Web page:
AUSTRALIA: Australia should be prepared for grassfires on a scale never seen before, warns a new report, saying that the spring and summer of 2023–24 could witness widespread fire risk “supercharged” by the climate catastrophe.
The Climate Council and Emergency Leaders for Climate Action report also said that from now until April, there is a higher risk of grassfires starting in New South Wales, Victoria, Queensland, Western Australia, and South Australia.
This summer, firefighters have fought numerous grassfires in rural Queensland and NSW. As per fire officials, consecutive La Nias in eastern Australia has caused a profusion of vegetation growth.
In its study, the Climate Council reported that due to recent high rains, fuel loads in some inland areas, which typically ranged between 0.5 and 1.5 tonnes per hectare, had increased to between 4.5 and 6 tonnes per hectare.
Heatwaves and dry weather were now turning those regions yellow and brown, resulting in what the report called “powder keg” conditions for future fires. Models utilized by the Bureau of Meteorology show that three years of above-average rainfall might give way to a hot and dry El Niño period this year.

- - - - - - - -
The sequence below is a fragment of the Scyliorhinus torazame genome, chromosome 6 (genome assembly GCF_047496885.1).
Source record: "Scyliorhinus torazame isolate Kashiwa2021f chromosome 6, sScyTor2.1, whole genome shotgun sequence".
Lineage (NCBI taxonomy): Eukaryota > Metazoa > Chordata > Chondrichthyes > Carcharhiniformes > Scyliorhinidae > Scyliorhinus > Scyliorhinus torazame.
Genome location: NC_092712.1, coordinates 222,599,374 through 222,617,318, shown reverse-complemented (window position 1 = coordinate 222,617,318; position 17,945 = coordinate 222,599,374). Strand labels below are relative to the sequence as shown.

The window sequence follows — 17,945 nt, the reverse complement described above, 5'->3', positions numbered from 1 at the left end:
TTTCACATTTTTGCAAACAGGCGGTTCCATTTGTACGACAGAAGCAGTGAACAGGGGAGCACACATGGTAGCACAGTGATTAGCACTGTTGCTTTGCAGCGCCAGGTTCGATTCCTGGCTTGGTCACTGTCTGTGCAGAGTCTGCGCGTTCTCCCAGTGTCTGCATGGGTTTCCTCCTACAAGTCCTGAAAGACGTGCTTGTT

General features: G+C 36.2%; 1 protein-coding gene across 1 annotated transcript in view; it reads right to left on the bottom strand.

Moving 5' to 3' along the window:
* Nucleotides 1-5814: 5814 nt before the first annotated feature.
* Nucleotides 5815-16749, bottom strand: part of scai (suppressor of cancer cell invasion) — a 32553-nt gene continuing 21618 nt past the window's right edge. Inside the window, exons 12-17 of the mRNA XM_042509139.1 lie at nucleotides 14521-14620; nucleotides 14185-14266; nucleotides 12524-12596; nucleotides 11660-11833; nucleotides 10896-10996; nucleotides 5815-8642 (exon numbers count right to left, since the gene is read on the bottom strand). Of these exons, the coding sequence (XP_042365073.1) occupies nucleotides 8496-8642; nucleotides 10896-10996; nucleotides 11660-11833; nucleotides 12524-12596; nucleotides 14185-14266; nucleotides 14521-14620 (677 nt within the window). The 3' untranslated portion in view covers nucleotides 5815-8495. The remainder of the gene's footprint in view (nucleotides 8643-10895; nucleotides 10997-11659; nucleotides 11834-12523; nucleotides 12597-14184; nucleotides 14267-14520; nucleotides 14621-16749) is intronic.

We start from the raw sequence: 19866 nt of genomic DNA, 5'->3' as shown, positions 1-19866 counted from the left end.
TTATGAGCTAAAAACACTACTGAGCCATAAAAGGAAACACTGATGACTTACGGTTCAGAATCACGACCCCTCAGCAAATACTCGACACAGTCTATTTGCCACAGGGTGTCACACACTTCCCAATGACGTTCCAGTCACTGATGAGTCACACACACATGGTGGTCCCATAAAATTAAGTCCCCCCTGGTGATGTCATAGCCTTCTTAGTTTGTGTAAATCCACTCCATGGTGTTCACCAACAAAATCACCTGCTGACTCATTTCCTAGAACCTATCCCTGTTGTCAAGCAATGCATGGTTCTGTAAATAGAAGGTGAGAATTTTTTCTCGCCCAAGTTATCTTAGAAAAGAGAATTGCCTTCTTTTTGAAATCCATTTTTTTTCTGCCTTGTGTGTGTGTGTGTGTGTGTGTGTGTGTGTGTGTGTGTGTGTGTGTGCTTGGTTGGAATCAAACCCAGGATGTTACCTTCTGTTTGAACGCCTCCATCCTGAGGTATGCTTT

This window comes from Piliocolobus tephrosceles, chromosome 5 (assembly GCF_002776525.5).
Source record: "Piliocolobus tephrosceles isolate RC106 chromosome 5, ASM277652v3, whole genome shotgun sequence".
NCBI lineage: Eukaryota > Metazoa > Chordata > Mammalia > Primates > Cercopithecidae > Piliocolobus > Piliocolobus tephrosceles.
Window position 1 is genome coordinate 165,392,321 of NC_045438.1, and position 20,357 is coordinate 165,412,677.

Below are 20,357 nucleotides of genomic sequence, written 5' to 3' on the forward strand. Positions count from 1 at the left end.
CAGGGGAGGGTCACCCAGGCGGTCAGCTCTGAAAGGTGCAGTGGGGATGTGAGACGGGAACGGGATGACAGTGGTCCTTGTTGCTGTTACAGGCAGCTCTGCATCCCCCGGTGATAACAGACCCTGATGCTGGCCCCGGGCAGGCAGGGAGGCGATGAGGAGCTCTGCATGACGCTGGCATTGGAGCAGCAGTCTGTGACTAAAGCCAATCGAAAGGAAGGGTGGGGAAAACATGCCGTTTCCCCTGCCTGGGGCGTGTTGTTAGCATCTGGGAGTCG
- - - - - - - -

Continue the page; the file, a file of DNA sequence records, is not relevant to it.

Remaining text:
The summer of 2023–24 will very probably witness a return to normal or above-normal fire conditions, as per Greg Mullins, a former commissioner of Fire and Rescue NSW and the founder of Emergency Leaders for Climate Action.
“Every level of government needs to grasp the growing risk of deadly fires and step up preparation right away,” he said.
Grassfires can be just as dangerous, even though they are typically less severe than forest fires. They may move up to three times as quickly as a bushfire and can surprise people with their quickness. The research shows Australia’s largest grassfires occurred in 1974 and 1975 after a protracted La Nina.
Since then, the climate problem has worsened, and extreme weather has become more frequent, raising fears that large-scale grassfires could be more lethal and destructive.
“Firefighters worry that grassfires in hot, dry, windy circumstances exacerbated by climate change might spread on a scale never previously seen, potentially overtaxing emergency services at times and putting people in grave danger,” Mullins stated.
The Climate Council and emergency leaders make many suggestions for climate action, including more funding for disaster response by land management organizations and emergency services.
In their report, they urged the federal government to create an all-encompassing plan for disaster preparedness and climate adaptation and to provide greater money for community-based initiatives promoting resilience.
It states that emergency management organizations and state and municipal governments require permanent mechanisms in place rather than ad hoc ones for long-term disaster recovery operations.
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